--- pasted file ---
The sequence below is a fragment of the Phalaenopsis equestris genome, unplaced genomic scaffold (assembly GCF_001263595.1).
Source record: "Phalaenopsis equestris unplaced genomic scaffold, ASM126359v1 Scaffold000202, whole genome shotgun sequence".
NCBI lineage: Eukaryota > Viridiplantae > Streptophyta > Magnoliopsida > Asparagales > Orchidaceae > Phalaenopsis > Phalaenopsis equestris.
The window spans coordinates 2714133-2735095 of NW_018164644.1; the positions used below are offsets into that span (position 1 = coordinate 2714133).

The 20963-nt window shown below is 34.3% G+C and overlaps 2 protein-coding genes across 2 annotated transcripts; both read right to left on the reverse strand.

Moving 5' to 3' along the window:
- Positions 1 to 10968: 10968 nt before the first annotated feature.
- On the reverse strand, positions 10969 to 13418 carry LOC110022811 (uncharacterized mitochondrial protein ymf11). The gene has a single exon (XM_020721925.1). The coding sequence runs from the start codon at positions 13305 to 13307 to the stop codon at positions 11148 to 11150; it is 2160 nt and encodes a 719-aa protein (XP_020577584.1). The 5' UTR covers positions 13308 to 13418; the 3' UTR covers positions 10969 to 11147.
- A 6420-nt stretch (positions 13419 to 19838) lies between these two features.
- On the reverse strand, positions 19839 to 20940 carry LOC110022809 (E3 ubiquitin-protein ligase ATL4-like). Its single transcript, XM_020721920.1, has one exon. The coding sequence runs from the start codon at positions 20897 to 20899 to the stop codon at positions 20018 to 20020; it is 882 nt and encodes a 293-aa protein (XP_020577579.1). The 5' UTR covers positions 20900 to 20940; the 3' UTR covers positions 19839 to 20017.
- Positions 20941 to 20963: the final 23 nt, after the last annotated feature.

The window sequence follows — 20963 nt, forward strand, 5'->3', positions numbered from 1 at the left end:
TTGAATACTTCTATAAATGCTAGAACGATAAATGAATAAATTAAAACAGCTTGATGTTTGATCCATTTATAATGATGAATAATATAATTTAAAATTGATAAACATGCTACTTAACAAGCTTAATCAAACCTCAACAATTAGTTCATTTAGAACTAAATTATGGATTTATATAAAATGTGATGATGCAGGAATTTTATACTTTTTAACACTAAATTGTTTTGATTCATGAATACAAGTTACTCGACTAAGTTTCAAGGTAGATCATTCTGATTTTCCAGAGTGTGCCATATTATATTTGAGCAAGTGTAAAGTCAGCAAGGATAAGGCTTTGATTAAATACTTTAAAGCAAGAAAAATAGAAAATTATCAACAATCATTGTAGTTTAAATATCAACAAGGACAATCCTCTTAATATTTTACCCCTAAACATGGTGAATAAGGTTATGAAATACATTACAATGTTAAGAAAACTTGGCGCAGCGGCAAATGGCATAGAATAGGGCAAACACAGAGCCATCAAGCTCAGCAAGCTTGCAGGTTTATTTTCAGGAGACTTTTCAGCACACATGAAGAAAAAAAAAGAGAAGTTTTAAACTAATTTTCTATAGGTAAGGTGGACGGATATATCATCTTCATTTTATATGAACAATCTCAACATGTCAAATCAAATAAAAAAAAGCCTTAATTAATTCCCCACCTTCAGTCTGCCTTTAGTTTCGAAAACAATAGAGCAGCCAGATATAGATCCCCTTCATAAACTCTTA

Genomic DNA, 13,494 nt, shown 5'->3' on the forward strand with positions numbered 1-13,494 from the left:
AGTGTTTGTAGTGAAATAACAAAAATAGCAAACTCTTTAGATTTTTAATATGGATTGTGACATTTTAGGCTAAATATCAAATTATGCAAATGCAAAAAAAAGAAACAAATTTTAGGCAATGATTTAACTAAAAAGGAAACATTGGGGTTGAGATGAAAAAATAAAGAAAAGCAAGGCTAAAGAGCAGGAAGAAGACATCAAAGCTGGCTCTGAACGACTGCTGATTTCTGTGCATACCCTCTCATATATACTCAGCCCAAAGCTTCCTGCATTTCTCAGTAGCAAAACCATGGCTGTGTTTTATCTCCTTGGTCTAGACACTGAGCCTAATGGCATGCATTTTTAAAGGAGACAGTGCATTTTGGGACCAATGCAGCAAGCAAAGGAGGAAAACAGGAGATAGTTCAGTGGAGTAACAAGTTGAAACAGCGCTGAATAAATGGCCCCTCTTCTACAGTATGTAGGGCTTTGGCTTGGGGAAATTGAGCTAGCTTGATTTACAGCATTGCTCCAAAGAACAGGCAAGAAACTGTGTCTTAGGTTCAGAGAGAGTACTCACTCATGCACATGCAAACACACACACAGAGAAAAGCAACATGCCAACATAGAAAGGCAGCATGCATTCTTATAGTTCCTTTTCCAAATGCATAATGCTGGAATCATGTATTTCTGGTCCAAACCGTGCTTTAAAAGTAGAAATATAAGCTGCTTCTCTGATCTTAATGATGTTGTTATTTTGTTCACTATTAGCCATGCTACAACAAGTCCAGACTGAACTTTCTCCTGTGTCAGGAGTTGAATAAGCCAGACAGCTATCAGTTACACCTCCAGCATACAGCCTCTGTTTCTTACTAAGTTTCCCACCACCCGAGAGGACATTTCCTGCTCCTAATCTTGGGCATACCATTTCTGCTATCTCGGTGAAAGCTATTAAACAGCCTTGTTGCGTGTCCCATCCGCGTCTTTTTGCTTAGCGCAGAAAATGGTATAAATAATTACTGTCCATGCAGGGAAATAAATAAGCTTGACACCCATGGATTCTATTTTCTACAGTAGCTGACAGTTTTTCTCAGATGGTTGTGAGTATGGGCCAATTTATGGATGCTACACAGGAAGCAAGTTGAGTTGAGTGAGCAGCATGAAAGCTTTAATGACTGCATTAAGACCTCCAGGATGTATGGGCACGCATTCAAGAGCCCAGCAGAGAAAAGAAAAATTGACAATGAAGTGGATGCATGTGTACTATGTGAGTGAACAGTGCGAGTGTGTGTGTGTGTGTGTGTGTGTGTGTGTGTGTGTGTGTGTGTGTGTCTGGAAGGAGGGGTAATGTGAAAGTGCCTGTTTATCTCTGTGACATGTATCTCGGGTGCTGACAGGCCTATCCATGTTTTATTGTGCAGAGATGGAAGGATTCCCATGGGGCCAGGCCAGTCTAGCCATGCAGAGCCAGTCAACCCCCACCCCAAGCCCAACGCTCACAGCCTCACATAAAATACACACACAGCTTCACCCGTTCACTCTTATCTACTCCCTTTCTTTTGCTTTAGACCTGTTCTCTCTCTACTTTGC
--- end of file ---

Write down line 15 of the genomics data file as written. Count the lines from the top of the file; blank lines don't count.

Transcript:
AGTGTTTGTAGTGAAATAACAAAAATAGCAAACTCTTTAGATTTTTAATATGGATTGTGACATTTTAGGCTAAATATCAAATTATGCAAATGCAAAAAAAAGAAACAAATTTTAGGCAATGATTTAACTAAAAAGGAAACATTGGGGTTGAGATGAAAAAATAAAGAAAAGCAAGGCTAAAGAGCAGGAAGAAGACATCAAAGCTGGCTCTGAACGACTGCTGATTTCTGTGCATACCCTCTCATATATACTCAGCCCAAAGCTTCCTGCATTTCTCAGTAGCAAAACCATGGCTGTGTTTTATCTCCTTGGTCTAGACACTGAGCCTAATGGCATGCATTTTTAAAGGAGACAGTGCATTTTGGGACCAATGCAGCAAGCAAAGGAGGAAAACAGGAGATAGTTCAGTGGAGTAACAAGTTGAAACAGCGCTGAATAAATGGCCCCTCTTCTACAGTATGTAGGGCTTTGGCTTGGGGAAATTGAGCTAGCTTGATTTACAGCATTGCTCCAAAGAACAGGCAAGAAACTGTGTCTTAGGTTCAGAGAGAGTACTCACTCATGCACATGCAAACACACACACAGAGAAAAGCAACATGCCAACATAGAAAGGCAGCATGCATTCTTATAGTTCCTTTTCCAAATGCATAATGCTGGAATCATGTATTTCTGGTCCAAACCGTGCTTTAAAAGTAGAAATATAAGCTGCTTCTCTGATCTTAATGATGTTGTTATTTTGTTCACTATTAGCCATGCTACAACAAGTCCAGACTGAACTTTCTCCTGTGTCAGGAGTTGAATAAGCCAGACAGCTATCAGTTACACCTCCAGCATACAGCCTCTGTTTCTTACTAAGTTTCCCACCACCCGAGAGGACATTTCCTGCTCCTAATCTTGGGCATACCATTTCTGCTATCTCGGTGAAAGCTATTAAACAGCCTTGTTGCGTGTCCCATCCGCGTCTTTTTGCTTAGCGCAGAAAATGGTATAAATAATTACTGTCCATGCAGGGAAATAAATAAGCTTGACACCCATGGATTCTATTTTCTACAGTAGCTGACAGTTTTTCTCAGATGGTTGTGAGTATGGGCCAATTTATGGATGCTACACAGGAAGCAAGTTGAGTTGAGTGAGCAGCATGAAAGCTTTAATGACTGCATTAAGACCTCCAGGATGTATGGGCACGCATTCAAGAGCCCAGCAGAGAAAAGAAAAATTGACAATGAAGTGGATGCATGTGTACTATGTGAGTGAACAGTGCGAGTGTGTGTGTGTGTGTGTGTGTGTGTGTGTGTGTGTGTGTGTGTGTGTCTGGAAGGAGGGGTAATGTGAAAGTGCCTGTTTATCTCTGTGACATGTATCTCGGGTGCTGACAGGCCTATCCATGTTTTATTGTGCAGAGATGGAAGGATTCCCATGGGGCCAGGCCAGTCTAGCCATGCAGAGCCAGTCAACCCCCACCCCAAGCCCAACGCTCACAGCCTCACATAAAATACACACACAGCTTCACCCGTTCACTCTTATCTACTCCCTTTCTTTTGCTTTAGACCTGTTCTCTCTCTACTTTGC